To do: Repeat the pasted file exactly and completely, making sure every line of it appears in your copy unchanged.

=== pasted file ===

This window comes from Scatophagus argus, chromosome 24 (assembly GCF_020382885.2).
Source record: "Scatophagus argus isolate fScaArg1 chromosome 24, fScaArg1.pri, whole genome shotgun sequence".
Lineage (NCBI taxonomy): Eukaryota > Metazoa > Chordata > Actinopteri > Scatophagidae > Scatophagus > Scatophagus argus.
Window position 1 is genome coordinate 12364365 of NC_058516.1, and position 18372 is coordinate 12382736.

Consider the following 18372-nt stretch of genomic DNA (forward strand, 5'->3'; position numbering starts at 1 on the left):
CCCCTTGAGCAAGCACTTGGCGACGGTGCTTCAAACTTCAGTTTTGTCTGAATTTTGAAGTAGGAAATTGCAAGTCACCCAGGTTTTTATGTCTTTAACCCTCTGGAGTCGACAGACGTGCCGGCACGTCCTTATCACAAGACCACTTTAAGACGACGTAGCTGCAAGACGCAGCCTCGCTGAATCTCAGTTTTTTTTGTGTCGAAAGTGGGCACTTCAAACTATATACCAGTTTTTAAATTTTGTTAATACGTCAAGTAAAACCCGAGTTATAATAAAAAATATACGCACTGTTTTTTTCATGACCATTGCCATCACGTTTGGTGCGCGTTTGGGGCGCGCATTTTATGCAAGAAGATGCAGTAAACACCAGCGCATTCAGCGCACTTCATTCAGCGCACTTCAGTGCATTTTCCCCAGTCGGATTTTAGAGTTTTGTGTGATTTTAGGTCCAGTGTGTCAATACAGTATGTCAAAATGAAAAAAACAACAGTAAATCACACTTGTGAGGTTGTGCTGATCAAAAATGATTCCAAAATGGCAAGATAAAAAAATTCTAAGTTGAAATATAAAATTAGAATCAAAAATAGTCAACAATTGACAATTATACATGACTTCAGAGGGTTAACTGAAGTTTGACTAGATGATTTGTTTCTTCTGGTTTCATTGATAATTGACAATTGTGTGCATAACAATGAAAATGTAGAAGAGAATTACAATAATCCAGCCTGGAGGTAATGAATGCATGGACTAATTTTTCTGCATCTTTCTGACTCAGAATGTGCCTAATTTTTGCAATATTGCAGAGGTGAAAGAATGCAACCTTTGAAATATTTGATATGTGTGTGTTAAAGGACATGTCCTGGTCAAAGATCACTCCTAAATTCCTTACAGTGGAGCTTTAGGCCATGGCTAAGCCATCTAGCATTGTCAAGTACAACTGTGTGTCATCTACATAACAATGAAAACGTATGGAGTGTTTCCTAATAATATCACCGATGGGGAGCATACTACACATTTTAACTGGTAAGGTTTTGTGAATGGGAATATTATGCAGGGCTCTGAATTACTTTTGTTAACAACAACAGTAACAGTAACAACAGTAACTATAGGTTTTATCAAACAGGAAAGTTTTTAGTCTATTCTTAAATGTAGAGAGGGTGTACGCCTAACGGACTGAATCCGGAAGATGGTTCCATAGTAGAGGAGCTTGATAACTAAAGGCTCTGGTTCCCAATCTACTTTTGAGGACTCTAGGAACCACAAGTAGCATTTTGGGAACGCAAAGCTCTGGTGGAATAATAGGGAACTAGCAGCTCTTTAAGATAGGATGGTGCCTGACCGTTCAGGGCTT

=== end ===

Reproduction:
This window comes from Scatophagus argus, chromosome 24 (assembly GCF_020382885.2).
Source record: "Scatophagus argus isolate fScaArg1 chromosome 24, fScaArg1.pri, whole genome shotgun sequence".
Lineage (NCBI taxonomy): Eukaryota > Metazoa > Chordata > Actinopteri > Scatophagidae > Scatophagus > Scatophagus argus.
Window position 1 is genome coordinate 12364365 of NC_058516.1, and position 18372 is coordinate 12382736.

Consider the following 18372-nt stretch of genomic DNA (forward strand, 5'->3'; position numbering starts at 1 on the left):
CCCCTTGAGCAAGCACTTGGCGACGGTGCTTCAAACTTCAGTTTTGTCTGAATTTTGAAGTAGGAAATTGCAAGTCACCCAGGTTTTTATGTCTTTAACCCTCTGGAGTCGACAGACGTGCCGGCACGTCCTTATCACAAGACCACTTTAAGACGACGTAGCTGCAAGACGCAGCCTCGCTGAATCTCAGTTTTTTTTGTGTCGAAAGTGGGCACTTCAAACTATATACCAGTTTTTAAATTTTGTTAATACGTCAAGTAAAACCCGAGTTATAATAAAAAATATACGCACTGTTTTTTTCATGACCATTGCCATCACGTTTGGTGCGCGTTTGGGGCGCGCATTTTATGCAAGAAGATGCAGTAAACACCAGCGCATTCAGCGCACTTCATTCAGCGCACTTCAGTGCATTTTCCCCAGTCGGATTTTAGAGTTTTGTGTGATTTTAGGTCCAGTGTGTCAATACAGTATGTCAAAATGAAAAAAACAACAGTAAATCACACTTGTGAGGTTGTGCTGATCAAAAATGATTCCAAAATGGCAAGATAAAAAAATTCTAAGTTGAAATATAAAATTAGAATCAAAAATAGTCAACAATTGACAATTATACATGACTTCAGAGGGTTAACTGAAGTTTGACTAGATGATTTGTTTCTTCTGGTTTCATTGATAATTGACAATTGTGTGCATAACAATGAAAATGTAGAAGAGAATTACAATAATCCAGCCTGGAGGTAATGAATGCATGGACTAATTTTTCTGCATCTTTCTGACTCAGAATGTGCCTAATTTTTGCAATATTGCAGAGGTGAAAGAATGCAACCTTTGAAATATTTGATATGTGTGTGTTAAAGGACATGTCCTGGTCAAAGATCACTCCTAAATTCCTTACAGTGGAGCTTTAGGCCATGGCTAAGCCATCTAGCATTGTCAAGTACAACTGTGTGTCATCTACATAACAATGAAAACGTATGGAGTGTTTCCTAATAATATCACCGATGGGGAGCATACTACACATTTTAACTGGTAAGGTTTTGTGAATGGGAATATTATGCAGGGCTCTGAATTACTTTTGTTAACAACAACAGTAACAGTAACAACAGTAACTATAGGTTTTATCAAACAGGAAAGTTTTTAGTCTATTCTTAAATGTAGAGAGGGTGTACGCCTAACGGACTGAATCCGGAAGATGGTTCCATAGTAGAGGAGCTTGATAACTAAAGGCTCTGGTTCCCAATCTACTTTTGAGGACTCTAGGAACCACAAGTAGCATTTTGGGAACGCAAAGCTCTGGTGGAATAATAGGGAACTAGCAGCTCTTTAAGATAGGATGGTGCCTGACCGTTCAGGGCTT